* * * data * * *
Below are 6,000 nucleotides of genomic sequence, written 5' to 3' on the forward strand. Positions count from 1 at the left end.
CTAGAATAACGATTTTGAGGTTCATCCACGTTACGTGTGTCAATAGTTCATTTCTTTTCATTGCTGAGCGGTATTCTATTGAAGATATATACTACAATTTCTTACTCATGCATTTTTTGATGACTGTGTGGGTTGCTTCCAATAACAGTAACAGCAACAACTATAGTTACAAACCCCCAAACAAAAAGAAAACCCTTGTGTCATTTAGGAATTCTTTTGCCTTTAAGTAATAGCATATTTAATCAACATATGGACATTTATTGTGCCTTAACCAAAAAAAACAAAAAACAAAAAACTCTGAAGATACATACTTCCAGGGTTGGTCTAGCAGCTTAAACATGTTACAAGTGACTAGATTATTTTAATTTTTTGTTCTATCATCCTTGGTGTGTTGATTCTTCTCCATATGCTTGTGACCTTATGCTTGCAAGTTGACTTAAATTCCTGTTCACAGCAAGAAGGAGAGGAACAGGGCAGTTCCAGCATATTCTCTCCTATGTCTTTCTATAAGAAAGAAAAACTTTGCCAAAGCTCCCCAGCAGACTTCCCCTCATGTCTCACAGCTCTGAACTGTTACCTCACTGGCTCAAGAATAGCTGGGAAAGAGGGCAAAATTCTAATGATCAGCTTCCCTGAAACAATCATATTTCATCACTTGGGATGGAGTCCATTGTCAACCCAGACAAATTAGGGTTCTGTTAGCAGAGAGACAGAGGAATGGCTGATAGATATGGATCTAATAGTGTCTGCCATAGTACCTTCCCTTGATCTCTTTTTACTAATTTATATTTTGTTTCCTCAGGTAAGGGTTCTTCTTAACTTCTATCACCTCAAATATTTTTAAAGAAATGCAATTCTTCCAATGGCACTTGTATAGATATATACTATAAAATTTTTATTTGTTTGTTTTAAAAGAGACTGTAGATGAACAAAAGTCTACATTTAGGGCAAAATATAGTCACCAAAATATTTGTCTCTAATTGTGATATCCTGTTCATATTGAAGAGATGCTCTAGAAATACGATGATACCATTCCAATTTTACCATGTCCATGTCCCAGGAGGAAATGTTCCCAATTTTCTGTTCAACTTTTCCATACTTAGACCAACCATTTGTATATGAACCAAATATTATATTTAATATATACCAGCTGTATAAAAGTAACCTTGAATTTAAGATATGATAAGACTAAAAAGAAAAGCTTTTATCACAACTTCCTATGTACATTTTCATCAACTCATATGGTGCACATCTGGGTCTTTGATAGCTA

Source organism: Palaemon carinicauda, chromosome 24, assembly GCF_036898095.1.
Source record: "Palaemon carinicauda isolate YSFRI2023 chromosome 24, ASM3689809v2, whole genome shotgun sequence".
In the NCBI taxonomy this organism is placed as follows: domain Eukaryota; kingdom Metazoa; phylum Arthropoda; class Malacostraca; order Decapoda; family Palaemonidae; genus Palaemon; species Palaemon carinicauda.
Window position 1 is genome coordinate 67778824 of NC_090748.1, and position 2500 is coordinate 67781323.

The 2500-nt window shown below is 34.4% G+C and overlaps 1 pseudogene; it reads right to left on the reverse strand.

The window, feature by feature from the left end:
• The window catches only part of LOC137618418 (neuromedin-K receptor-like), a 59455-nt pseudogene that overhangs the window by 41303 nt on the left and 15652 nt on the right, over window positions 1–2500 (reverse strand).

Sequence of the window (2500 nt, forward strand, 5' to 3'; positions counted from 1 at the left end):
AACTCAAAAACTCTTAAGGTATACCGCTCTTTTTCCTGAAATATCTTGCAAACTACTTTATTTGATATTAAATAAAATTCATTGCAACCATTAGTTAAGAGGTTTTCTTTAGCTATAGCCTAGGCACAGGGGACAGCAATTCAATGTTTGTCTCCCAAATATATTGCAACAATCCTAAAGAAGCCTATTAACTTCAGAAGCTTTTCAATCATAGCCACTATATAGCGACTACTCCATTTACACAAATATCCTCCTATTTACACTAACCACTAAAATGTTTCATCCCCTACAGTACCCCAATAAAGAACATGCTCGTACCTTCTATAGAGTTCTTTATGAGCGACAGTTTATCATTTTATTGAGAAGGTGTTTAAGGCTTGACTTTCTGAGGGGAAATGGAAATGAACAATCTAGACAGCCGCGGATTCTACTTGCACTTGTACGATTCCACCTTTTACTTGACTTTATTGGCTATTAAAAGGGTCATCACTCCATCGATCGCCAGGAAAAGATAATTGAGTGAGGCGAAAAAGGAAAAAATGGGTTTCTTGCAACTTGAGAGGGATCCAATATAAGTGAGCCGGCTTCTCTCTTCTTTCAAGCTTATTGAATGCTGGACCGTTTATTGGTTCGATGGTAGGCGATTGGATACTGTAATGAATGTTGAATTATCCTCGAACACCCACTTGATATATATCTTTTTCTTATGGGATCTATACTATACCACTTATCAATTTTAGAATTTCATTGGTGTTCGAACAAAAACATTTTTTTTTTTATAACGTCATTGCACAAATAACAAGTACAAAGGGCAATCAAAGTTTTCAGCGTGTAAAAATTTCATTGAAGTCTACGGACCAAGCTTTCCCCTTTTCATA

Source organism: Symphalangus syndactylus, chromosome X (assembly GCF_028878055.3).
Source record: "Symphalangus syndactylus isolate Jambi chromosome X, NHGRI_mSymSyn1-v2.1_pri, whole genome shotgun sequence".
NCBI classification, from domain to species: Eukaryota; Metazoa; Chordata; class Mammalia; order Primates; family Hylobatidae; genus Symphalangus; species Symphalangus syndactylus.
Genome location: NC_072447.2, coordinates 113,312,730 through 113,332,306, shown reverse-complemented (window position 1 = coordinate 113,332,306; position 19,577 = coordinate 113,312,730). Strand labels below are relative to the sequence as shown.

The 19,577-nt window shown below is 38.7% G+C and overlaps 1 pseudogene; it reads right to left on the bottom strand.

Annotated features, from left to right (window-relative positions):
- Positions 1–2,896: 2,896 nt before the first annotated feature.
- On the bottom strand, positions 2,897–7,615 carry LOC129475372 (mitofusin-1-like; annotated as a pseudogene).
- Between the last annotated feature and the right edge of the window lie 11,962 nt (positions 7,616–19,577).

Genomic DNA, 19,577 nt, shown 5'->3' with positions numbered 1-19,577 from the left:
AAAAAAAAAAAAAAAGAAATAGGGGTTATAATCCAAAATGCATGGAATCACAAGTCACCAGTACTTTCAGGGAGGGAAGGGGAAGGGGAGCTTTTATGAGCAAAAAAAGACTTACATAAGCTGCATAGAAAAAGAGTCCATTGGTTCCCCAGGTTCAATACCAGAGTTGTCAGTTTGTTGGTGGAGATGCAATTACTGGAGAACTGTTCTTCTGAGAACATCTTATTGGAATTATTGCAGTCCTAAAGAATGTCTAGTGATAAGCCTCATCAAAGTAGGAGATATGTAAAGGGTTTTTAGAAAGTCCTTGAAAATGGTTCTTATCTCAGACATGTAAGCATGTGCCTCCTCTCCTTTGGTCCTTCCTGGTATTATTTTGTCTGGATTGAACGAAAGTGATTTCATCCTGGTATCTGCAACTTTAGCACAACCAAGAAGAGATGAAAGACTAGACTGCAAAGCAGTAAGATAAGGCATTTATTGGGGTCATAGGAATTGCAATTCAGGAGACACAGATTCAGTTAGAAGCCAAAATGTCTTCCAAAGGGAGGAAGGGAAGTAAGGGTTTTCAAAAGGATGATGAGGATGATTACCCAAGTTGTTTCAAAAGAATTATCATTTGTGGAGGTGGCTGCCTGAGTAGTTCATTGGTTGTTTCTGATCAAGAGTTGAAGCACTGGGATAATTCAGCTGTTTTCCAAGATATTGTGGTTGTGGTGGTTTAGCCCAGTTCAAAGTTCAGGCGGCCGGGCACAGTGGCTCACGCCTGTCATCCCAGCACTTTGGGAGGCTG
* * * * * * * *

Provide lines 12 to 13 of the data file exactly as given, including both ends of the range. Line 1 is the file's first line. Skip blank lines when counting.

Source organism: Symphalangus syndactylus, chromosome X (assembly GCF_028878055.3).
Source record: "Symphalangus syndactylus isolate Jambi chromosome X, NHGRI_mSymSyn1-v2.1_pri, whole genome shotgun sequence".